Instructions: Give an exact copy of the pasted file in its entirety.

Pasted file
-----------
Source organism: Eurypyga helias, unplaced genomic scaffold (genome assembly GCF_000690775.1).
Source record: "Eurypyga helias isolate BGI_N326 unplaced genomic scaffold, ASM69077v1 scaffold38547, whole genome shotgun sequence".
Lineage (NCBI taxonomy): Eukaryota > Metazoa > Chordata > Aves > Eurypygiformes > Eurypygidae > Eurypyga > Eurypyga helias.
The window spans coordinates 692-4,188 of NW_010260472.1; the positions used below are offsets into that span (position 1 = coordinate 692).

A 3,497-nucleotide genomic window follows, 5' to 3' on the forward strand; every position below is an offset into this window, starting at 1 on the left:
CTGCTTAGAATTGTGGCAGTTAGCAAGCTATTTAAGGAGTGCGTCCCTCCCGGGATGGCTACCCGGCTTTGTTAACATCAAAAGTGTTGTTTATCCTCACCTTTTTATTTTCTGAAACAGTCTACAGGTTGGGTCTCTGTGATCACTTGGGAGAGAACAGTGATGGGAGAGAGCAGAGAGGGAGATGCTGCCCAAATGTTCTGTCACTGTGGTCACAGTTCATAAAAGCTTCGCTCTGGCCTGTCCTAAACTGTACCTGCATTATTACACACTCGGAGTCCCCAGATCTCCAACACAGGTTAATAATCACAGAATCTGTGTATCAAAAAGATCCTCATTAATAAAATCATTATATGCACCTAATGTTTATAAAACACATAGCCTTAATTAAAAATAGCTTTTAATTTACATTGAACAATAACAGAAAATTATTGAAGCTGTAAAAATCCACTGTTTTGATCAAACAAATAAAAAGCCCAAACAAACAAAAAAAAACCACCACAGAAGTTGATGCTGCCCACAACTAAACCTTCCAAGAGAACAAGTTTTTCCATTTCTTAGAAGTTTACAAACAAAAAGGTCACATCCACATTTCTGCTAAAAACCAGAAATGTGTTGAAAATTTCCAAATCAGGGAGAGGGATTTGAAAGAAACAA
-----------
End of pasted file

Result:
Source organism: Eurypyga helias, unplaced genomic scaffold (genome assembly GCF_000690775.1).
Source record: "Eurypyga helias isolate BGI_N326 unplaced genomic scaffold, ASM69077v1 scaffold38547, whole genome shotgun sequence".
Lineage (NCBI taxonomy): Eukaryota > Metazoa > Chordata > Aves > Eurypygiformes > Eurypygidae > Eurypyga > Eurypyga helias.
The window spans coordinates 692-4,188 of NW_010260472.1; the positions used below are offsets into that span (position 1 = coordinate 692).

A 3,497-nucleotide genomic window follows, 5' to 3' on the forward strand; every position below is an offset into this window, starting at 1 on the left:
CTGCTTAGAATTGTGGCAGTTAGCAAGCTATTTAAGGAGTGCGTCCCTCCCGGGATGGCTACCCGGCTTTGTTAACATCAAAAGTGTTGTTTATCCTCACCTTTTTATTTTCTGAAACAGTCTACAGGTTGGGTCTCTGTGATCACTTGGGAGAGAACAGTGATGGGAGAGAGCAGAGAGGGAGATGCTGCCCAAATGTTCTGTCACTGTGGTCACAGTTCATAAAAGCTTCGCTCTGGCCTGTCCTAAACTGTACCTGCATTATTACACACTCGGAGTCCCCAGATCTCCAACACAGGTTAATAATCACAGAATCTGTGTATCAAAAAGATCCTCATTAATAAAATCATTATATGCACCTAATGTTTATAAAACACATAGCCTTAATTAAAAATAGCTTTTAATTTACATTGAACAATAACAGAAAATTATTGAAGCTGTAAAAATCCACTGTTTTGATCAAACAAATAAAAAGCCCAAACAAACAAAAAAAAACCACCACAGAAGTTGATGCTGCCCACAACTAAACCTTCCAAGAGAACAAGTTTTTCCATTTCTTAGAAGTTTACAAACAAAAAGGTCACATCCACATTTCTGCTAAAAACCAGAAATGTGTTGAAAATTTCCAAATCAGGGAGAGGGATTTGAAAGAAACAA